Handwriting or Keyboard Skills?
Educators around the world are debating the usefulness of teaching handwriting. Cursive handwriting’s days appear to be numbered with more and more schools abandoning it in favour of teaching the more relevant keyboard skills. What’s at stake in the shift from handwriting to keyboard skills? Will anyone miss the old fashioned emphasis on beautiful penmanship? More importantly: could the shift impact the way children acquire reading skills?When was the last time you used the word penmanship in a sentence? Penmanship, like courtesy and privacy, seems to be lingo of a bygone age.
Our grandparents acquired their lovely penmanship by laboriously copying script in notebooks and on slates. No one questioned its usefulness in the paper-based world of the past. It was essential for correspondence, cheque writing, form filling and more. How things have changed in the past few years!
Penmanship has been superseded by keyboard skills, and this is reflected in the curricula of schools around the world. One survey found that 41% of American elementary school teachers no longer include cursive handwriting in the curriculum. Some school systems teach printing exclusively, focussing on it only in kindergarten and grade one. The standard students must achieve is “legible.” That’s a far cry from a generation ago when students strove for attractive handwriting.
The Australian Curriculum mandates the teaching of handwriting but not the style, and it specifies the standard for each year level, for example: “that students learn to write fluently and legibly with developing automaticity.”
As we become less dependent on pen and paper, keyboard skills are taking centre stage in the classroom. In our grandparents’ day, typing was a specialised skill–the domain of journalists and secretaries, but today just about everyone needs keyboard skills. Schools have met this new need by starting students on keypads young. The American Common Core stipulates that students should be proficient typists by the fourth grade.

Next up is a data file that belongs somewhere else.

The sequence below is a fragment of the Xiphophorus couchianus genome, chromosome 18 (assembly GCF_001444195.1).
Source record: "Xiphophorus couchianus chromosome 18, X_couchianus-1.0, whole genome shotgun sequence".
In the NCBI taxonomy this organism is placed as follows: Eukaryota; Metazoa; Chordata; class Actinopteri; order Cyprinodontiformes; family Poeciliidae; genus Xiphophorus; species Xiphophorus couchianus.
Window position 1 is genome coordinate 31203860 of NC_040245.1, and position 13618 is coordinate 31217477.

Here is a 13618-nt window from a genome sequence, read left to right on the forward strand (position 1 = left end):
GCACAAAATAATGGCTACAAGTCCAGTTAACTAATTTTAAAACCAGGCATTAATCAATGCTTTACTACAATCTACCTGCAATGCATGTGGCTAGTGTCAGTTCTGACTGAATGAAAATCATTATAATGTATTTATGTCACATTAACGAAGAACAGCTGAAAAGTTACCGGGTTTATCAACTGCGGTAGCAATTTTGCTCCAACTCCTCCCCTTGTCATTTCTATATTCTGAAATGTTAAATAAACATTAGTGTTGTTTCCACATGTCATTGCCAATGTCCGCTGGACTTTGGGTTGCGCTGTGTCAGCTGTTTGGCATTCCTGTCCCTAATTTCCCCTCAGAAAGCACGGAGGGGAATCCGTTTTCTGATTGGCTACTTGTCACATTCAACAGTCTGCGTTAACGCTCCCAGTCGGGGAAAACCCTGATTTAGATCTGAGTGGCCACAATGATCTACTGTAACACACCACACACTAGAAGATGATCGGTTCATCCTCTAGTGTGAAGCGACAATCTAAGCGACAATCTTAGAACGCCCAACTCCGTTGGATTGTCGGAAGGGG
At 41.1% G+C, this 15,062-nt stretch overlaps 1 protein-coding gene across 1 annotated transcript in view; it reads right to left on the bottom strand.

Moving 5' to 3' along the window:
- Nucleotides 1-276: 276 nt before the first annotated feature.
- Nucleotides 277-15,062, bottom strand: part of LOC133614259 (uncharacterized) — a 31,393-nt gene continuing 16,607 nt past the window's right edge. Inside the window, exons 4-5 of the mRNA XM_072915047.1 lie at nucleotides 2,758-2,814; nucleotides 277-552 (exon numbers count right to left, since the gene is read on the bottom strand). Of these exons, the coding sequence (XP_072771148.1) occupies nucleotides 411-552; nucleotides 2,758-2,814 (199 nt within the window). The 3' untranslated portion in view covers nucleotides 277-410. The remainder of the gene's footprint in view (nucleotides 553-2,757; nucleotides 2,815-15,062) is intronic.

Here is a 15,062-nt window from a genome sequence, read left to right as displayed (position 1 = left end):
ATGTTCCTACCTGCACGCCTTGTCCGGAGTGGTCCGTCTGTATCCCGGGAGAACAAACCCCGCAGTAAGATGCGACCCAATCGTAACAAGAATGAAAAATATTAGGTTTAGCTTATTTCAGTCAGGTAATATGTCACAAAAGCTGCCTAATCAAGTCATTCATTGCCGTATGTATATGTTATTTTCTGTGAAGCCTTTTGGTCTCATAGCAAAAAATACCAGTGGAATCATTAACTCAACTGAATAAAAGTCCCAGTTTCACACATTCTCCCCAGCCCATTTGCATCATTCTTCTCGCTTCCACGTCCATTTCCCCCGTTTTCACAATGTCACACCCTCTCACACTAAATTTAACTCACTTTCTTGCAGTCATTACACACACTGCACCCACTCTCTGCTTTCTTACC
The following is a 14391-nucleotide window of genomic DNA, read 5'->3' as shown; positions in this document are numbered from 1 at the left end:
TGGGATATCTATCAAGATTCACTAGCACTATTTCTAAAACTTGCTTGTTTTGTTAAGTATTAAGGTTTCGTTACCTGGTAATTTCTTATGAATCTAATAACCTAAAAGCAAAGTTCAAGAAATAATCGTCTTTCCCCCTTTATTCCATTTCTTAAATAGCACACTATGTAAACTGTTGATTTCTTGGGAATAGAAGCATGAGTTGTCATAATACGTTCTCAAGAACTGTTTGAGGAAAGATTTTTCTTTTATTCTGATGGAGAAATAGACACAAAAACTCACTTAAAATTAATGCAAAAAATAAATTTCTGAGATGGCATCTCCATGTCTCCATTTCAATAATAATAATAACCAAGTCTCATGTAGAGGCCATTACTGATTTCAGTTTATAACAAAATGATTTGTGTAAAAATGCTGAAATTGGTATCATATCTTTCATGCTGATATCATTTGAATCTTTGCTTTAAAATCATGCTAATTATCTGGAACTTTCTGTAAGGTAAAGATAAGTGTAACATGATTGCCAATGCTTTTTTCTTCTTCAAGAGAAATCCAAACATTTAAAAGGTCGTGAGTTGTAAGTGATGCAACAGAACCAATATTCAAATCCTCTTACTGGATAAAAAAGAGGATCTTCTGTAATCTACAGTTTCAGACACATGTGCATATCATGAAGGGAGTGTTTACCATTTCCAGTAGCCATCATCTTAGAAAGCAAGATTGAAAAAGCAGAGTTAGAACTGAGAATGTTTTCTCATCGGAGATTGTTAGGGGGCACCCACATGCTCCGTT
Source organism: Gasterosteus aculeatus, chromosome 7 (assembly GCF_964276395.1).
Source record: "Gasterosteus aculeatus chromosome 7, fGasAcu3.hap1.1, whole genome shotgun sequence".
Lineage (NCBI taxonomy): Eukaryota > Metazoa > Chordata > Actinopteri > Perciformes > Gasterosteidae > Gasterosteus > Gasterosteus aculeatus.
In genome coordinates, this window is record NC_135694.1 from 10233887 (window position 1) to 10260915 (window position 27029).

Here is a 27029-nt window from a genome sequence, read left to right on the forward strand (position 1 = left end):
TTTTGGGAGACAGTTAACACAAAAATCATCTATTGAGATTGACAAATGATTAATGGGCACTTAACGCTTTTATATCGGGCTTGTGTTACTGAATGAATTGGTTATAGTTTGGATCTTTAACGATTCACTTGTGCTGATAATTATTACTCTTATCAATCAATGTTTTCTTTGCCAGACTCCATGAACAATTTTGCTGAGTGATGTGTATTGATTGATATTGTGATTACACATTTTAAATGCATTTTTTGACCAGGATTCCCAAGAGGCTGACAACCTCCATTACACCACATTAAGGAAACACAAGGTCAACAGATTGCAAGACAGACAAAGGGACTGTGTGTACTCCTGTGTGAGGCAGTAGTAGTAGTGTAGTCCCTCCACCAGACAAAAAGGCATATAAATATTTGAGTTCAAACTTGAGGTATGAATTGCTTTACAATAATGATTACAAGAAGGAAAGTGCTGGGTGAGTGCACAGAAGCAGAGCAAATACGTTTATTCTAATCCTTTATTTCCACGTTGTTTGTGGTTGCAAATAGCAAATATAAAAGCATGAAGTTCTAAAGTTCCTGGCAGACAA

Is the Baby in the Bath Water?
In the midst of this technology revolution, educational psychologists are querying the wisdom of scrapping cursive writing by trying to answer the basic questions: What is the point of handwriting (in a keypad world)? and Do we teach handwriting or keyboard skills?
It turns out, learning to write does a lot more than equip us to sign forms.
The Advantages of Handwriting
Breakthroughs in neuroscience have paved the way for researchers to understand the effects of handwriting on learning. Neuroscientists are now able to map the benefits of different types of writing, finding that printing, cursive, and typing use distinct parts of the brain.
Even without the aid of a brain scan, we know handwriting involves a whole range of skills:
- Gripping the pencil or pen
- Feeling and orienting the paper
- Moving the pen in the right direction
- Applying the correct pressure
- Practising until the results are consistent,
- Finessing one’s own style
- and so on
Clearly, the body and the brain work hard when writing letters. Typing, on the other hand, invites us merely to find the right key and press–as quickly as we can. Neuroscientists worry that abandoning handwriting might have a negative impact on how future generations learn to read.
The effects are not limited to fledgling readers. Researchers Pam Mueller and Daniel Oppenheimer conducted a study (The Pen is Mightier than the Keypad) using 300 students from Princeton and UCLA with interesting results. They found that taking lecture notes with a pen rather than a laptop assists memory retention. Wray Herbert reported for the APS (Association of Psychological Science) website: